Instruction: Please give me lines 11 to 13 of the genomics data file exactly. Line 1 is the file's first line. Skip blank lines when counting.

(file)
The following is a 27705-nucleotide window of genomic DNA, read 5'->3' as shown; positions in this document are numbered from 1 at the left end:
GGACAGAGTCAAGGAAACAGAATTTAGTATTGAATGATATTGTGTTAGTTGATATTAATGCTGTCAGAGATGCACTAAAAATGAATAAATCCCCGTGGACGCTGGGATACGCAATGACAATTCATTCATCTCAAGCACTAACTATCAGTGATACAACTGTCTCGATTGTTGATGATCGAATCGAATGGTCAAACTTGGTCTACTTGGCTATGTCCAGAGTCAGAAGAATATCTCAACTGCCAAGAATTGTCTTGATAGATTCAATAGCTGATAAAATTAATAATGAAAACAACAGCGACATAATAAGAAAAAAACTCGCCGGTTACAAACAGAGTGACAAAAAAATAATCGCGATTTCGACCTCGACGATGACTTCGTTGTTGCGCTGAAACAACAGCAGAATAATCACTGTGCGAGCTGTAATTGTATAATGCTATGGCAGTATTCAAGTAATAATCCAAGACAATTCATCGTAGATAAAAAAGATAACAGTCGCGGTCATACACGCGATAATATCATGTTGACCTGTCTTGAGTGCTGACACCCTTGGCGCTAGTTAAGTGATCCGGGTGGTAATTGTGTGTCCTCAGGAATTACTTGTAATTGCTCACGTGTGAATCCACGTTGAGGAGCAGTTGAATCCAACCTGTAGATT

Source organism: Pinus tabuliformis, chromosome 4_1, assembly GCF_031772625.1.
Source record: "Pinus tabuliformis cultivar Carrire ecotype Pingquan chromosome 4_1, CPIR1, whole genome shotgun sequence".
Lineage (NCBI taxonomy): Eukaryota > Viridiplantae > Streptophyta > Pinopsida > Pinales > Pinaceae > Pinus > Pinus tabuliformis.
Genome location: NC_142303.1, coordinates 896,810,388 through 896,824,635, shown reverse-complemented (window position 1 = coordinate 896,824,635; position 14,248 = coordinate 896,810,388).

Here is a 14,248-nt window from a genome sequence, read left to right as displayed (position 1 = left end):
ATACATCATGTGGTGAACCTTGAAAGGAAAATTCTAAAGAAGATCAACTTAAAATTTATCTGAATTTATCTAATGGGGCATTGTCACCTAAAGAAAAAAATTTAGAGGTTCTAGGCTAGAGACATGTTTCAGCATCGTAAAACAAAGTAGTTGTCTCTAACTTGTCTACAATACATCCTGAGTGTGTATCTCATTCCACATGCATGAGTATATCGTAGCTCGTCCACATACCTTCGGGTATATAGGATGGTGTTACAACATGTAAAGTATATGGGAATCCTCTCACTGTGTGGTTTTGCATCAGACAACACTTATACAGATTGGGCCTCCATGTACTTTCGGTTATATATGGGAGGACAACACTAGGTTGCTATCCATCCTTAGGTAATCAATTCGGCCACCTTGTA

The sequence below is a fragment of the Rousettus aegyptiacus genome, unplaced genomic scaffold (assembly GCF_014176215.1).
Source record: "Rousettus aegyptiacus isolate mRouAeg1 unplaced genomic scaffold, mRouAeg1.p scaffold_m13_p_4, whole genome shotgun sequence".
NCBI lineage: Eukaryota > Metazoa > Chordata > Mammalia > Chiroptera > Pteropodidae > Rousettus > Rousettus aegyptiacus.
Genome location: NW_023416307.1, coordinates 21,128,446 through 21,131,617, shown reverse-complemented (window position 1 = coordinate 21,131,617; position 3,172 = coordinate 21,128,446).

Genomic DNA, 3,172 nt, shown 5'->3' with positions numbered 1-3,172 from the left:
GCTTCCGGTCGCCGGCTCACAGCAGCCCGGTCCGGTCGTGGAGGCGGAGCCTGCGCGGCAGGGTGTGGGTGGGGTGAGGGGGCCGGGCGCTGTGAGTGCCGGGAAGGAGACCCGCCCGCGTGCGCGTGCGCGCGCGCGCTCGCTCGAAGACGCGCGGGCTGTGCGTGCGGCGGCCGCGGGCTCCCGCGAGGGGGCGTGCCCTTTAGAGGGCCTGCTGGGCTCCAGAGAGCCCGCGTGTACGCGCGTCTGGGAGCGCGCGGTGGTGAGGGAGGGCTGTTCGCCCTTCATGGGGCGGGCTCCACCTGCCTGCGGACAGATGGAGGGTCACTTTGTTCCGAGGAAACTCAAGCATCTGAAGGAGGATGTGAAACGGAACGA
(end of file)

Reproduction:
NCBI lineage: Eukaryota > Metazoa > Chordata > Mammalia > Chiroptera > Pteropodidae > Rousettus > Rousettus aegyptiacus.
Genome location: NW_023416307.1, coordinates 21,128,446 through 21,131,617, shown reverse-complemented (window position 1 = coordinate 21,131,617; position 3,172 = coordinate 21,128,446).

Genomic DNA, 3,172 nt, shown 5'->3' with positions numbered 1-3,172 from the left: